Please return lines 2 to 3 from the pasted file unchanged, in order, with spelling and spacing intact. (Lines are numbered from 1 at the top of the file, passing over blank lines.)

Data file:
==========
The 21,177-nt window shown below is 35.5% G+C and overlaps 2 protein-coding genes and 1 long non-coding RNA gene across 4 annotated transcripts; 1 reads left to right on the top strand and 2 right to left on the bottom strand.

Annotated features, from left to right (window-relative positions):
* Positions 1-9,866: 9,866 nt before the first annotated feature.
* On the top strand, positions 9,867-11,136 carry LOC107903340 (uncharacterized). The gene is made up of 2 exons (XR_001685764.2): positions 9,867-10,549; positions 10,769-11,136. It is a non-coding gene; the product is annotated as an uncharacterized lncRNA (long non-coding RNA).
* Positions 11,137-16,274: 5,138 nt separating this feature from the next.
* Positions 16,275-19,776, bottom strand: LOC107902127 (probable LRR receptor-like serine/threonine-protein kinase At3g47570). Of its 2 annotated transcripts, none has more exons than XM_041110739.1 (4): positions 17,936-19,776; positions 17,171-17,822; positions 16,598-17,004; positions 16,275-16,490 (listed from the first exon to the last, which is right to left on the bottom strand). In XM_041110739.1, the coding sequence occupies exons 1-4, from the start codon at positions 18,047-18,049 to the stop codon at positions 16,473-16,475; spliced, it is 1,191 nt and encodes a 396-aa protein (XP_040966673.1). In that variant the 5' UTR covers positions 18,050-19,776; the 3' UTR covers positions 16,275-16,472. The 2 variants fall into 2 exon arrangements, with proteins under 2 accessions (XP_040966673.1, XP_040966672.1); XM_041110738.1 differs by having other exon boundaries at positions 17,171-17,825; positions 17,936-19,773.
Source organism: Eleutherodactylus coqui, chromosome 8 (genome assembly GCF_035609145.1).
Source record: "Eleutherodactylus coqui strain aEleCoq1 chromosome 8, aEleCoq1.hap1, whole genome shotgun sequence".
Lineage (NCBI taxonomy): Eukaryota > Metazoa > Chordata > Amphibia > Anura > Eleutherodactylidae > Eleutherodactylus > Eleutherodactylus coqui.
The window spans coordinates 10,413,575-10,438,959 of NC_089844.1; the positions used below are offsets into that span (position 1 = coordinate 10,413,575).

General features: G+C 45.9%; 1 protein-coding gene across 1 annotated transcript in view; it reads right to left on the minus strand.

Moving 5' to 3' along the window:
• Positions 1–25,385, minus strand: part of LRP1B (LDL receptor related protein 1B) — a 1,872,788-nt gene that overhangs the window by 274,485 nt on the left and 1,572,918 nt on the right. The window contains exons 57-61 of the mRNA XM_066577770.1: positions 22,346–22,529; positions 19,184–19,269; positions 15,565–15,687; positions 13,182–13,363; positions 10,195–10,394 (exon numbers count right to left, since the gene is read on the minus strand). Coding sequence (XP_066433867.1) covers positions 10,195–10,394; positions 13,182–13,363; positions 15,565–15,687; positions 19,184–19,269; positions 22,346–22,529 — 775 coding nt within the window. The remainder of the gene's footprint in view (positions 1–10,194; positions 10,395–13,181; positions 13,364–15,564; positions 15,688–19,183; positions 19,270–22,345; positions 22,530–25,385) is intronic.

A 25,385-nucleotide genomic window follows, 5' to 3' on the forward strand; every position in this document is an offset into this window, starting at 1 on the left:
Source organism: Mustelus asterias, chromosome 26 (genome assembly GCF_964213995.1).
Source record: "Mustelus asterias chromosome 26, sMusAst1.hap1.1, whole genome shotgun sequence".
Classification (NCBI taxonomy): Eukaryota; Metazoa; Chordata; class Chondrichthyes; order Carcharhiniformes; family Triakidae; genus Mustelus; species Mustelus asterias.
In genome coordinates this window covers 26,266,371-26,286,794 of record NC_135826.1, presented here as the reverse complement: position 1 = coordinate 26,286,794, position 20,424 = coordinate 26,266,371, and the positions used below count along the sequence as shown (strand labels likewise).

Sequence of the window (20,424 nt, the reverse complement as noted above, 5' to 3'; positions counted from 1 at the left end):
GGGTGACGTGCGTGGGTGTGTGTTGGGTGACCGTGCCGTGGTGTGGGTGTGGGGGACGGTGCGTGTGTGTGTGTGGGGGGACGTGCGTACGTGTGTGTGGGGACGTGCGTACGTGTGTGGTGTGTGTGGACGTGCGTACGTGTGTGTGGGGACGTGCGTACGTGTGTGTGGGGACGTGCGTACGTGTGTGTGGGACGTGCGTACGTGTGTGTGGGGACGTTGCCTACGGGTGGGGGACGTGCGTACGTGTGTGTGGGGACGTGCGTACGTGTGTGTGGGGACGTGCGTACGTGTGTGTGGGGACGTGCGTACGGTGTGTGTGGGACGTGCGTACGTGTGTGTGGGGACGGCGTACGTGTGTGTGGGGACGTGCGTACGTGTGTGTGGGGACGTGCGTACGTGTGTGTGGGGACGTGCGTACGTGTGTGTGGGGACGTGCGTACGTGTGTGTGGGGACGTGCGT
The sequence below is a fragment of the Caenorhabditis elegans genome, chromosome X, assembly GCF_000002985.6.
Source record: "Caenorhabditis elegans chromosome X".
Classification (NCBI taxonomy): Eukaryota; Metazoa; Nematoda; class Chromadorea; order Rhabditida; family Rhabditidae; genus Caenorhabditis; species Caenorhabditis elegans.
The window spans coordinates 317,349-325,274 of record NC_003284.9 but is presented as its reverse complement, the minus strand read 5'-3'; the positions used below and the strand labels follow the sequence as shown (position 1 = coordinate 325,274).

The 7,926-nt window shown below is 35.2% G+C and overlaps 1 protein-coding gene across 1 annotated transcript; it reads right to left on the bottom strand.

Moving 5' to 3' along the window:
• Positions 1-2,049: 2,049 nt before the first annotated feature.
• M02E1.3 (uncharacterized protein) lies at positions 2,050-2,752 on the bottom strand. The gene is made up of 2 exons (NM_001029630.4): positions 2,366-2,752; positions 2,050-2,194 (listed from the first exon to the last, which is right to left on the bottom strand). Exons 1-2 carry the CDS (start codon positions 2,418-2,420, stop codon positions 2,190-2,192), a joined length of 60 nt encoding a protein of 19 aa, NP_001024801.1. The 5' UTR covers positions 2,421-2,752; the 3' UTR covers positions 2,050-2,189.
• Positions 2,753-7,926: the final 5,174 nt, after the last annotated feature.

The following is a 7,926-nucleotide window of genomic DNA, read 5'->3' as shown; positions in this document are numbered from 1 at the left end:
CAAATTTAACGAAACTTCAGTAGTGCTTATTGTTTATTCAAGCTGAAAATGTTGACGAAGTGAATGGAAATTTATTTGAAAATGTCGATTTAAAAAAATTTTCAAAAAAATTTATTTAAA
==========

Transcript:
Annotated features, from left to right (window-relative positions):
* Positions 1-9,866: 9,866 nt before the first annotated feature.